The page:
By Thomas Frank Carr
The Nittany Lion faithful made life miserable for the Ohio State Buckeyes two weeks ago and helped contribute to their 24-21 defeat. Bringing that same energy and more importantly, volume, will be a huge advantage for Penn State at home in another prime-time game. It’s cliché to say but the noise disrupts an offense’s ability to communicate and make signals.
- They Are Who We Thought They Were
There are certain teams that will seemingly never change. When you think of the Iowa Hawkeyes, you think of big bruising offensive and defensive linemen with gritty skill players and just enough speed to get the job done. This is that exact Iowa team. They’re built the same way that they always have been under Kirk Ferentz. Head Coach James Franklin says that this isn’t a surprise,
“Iowa is what you would expect when you have a coach and a coaching staff as tenured as theirs. They’re not changing. You put the film on this year, last year – according to Coach Limegrover, five years ago – they have tweaked some things in who they’ve been, but not much. This is who they’ve been on offense…they’re going to line up and try to run the ball down your throat. A pro-style offense. They’re going to be aggressive on defense and they’re going to be really good up front.
- Five Percent
What will it take for the Penn State offense to go from good to great?
About five percent.
Quarterback Trace McSorley’s overall completion percentage for the season is 55 percent. The generally accepted line for a quarterback to be considered accurate is a 60 percent completion percentage. Franklin sees that as an area that can improve,
“I think we want to get back up into the mid-60s or higher. I think that’s something that’s important for us. We talked about third downs, something that’s going to be important for us in those statistics. That’s where a lot of your passing numbers are going to come from because you’re going to predominantly throw in third down and long situations. Improving our completion percentage would help us.”
There are a plethora of factors that go into a quarterback’s completion percentage. From pressure, to dropped balls, to the scheme itself; a quarterback is dependent on the entire offense to flourish. That being said, there are still ways to look at this number and make some sense. Franklin points to the number of deep balls the team has thrown this year,
“The other thing you have to remember is how many shots we’re taking down the field, how many defenses we’re playing that are playing in your face, press man on the outside. I mean, last week, if you watched that game, almost every rep, every defender was eight yards or under.”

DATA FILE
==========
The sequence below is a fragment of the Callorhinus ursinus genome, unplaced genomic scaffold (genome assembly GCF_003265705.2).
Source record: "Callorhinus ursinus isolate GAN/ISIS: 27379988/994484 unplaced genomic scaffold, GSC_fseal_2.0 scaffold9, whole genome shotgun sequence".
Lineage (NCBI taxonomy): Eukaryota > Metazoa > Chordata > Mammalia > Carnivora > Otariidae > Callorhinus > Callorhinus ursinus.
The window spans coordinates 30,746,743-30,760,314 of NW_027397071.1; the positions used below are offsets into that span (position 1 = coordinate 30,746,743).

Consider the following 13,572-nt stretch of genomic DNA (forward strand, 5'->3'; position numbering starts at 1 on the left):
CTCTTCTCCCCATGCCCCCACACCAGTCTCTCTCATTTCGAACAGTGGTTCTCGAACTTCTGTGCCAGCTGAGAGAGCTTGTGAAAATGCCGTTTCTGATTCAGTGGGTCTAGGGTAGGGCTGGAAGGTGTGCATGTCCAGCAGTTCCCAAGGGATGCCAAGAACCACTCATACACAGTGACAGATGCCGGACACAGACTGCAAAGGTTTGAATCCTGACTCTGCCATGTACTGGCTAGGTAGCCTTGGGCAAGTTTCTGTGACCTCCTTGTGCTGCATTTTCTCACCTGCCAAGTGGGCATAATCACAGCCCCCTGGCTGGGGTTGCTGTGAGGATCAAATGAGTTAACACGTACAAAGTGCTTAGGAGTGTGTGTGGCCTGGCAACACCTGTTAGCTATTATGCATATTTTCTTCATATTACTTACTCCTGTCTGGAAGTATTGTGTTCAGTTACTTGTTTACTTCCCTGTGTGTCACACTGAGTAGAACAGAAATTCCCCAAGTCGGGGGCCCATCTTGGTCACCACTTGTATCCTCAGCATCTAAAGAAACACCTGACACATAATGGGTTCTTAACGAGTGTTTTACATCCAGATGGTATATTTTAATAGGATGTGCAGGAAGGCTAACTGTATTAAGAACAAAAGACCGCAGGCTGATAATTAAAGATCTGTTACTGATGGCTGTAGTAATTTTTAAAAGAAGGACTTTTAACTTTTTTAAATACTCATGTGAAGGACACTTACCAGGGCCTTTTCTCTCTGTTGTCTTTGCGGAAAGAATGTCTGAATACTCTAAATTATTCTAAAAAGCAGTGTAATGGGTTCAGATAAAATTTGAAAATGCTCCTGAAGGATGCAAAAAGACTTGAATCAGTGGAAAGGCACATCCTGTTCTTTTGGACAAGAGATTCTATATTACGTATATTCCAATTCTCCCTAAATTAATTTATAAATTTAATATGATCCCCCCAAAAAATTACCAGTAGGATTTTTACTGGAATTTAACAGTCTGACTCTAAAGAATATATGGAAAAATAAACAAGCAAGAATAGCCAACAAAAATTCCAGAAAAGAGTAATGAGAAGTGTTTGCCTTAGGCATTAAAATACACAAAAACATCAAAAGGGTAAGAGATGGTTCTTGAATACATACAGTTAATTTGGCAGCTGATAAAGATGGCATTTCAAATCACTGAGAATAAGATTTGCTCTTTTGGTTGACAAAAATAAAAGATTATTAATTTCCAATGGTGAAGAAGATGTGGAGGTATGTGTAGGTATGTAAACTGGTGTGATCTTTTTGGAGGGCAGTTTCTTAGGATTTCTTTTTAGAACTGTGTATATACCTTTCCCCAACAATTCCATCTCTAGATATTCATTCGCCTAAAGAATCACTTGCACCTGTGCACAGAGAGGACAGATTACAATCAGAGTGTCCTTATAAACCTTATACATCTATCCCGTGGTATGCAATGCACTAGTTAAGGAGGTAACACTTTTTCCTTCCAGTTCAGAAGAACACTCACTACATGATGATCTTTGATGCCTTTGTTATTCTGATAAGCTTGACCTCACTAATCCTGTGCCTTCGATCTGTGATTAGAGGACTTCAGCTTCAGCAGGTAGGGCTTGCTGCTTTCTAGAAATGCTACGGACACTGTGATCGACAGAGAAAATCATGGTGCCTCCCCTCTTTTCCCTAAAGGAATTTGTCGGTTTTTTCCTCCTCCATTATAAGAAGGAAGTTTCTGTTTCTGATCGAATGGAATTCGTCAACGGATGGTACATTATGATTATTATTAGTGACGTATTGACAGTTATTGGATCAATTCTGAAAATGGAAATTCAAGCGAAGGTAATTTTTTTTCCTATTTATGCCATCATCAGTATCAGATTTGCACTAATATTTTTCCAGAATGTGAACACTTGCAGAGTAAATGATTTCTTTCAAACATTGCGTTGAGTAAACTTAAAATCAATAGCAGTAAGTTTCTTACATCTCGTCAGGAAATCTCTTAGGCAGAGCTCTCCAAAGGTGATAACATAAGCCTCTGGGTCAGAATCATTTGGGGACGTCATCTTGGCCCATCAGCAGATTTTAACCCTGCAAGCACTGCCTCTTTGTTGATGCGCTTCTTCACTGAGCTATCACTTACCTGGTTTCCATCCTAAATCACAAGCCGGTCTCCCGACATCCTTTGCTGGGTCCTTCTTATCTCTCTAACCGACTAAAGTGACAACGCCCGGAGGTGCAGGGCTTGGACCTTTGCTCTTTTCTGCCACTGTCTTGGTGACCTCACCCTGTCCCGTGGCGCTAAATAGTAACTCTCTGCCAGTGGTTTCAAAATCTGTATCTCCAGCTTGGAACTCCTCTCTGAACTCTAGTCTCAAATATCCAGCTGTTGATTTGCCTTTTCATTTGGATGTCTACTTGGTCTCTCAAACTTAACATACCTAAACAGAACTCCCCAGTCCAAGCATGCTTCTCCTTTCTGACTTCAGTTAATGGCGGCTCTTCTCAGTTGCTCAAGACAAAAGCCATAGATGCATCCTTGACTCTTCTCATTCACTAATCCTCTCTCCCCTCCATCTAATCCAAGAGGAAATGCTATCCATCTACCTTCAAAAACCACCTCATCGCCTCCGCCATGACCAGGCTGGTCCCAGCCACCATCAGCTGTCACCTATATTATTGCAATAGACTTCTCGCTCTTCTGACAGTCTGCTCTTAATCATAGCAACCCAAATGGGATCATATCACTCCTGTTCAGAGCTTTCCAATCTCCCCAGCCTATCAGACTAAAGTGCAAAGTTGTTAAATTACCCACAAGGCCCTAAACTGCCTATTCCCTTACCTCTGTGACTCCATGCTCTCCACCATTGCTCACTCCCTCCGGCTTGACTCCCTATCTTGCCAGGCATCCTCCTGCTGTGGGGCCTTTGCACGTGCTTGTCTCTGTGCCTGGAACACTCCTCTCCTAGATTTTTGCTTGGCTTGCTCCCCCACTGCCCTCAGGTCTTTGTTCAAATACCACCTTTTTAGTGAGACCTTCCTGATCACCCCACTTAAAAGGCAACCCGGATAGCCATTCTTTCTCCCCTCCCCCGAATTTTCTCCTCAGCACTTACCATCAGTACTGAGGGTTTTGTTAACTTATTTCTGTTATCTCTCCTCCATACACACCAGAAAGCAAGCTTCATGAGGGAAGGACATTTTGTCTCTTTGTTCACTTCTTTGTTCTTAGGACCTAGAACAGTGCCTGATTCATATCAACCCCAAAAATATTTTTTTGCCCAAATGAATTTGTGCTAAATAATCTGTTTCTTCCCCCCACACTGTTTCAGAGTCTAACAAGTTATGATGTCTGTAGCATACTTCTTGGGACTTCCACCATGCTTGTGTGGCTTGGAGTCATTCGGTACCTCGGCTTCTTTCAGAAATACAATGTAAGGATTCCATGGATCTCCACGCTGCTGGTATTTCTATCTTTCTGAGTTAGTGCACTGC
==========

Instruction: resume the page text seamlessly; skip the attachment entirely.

That is true, and McSorley has done an admirable job being judicious with the shots taken downfield. However his underneath throws are where some ground can be made. Throws 15 yards and in are where a quarterback must be deadly accurate. If McSorley can improve his completions to this part of the field, this offense will go from good to great in a hurry. It’s a lot to ask from a young starter to grow up so quickly, but McSorley has handled every challenge so far.
- Healthy Dose of Speed
This game would be a much more comfortable affair if some of Penn State’s key offensive weapons were in a healthier state. Receiver Deandre Thompkins missed last week’s game vs Purdue and tight end Mike Gesicki is doing the best he can while running on one foot. The team still has a bevy of weapons in Chris Godwin, DaeSean Hamilton, Saeed Blacknall and of course Saquon Barkley. However Thompkins had established himself as the team’s best deep threat and consistent receiver before a shoulder injury vs Ohio State. Gesicki is a matchup nightmare vs linebackers due to his speed and height.
The offense will to set a pace that Iowa can’t match on Saturday. If Penn State doesn’t connect on it’s deep shots and the passing game continues to stutter, the game could play right into Iowa’s hands. Their strength is at defensive line and linebacker so expect a long night for Barkley and Co. on the ground.
- Battle in the Trenches
It feels as if the Nittany Lions are going through a series of trials on their way back to national prominence as a program. First they have to beat the teams they should beat, then they have to blow them out. Then they have to test a top tier team. Then, like Hercules, they must slay the 12 headed Hydra. Next up in their 12 labors will be defeating a team in the mold of Michigan, a type of team they have struggled against this year,
“You probably get sick of me saying this, but it’s an up front game, an up front conference.They (Iowa) do a good job with that. That’s how they’re built. We have taken great strides in that area. That’s going to be our challenge our Saturday, our defensive line being able to hold up against their offensive line.”
In two games versus Pitt and Michigan, the Nittany Lions gave up 667 yards rushing. The next great task for Penn State is to stop the run effectively against a team built in the mold of the two teams that beat them early in the year. Having a full complement of linebackers doesn’t hurt either.
On the other side of the ball it will be a chance to see how far along the offensive line has come. To tackle Bendan Mahon, the key to their development has been a new face,
“I think the biggest change this year, I’m sure you’ve all noticed from how we’ve been playing, everyone has really bought in and gelled. That all has to do with Coach Limegrover and everything he’s brought to the table. He believes in all of us, we believe in him. There’s a trust between all of us and him.”
That trust has built an offensive line that has only allowed 16 sacks so far this season. They’re a far cry from 10 in one game now.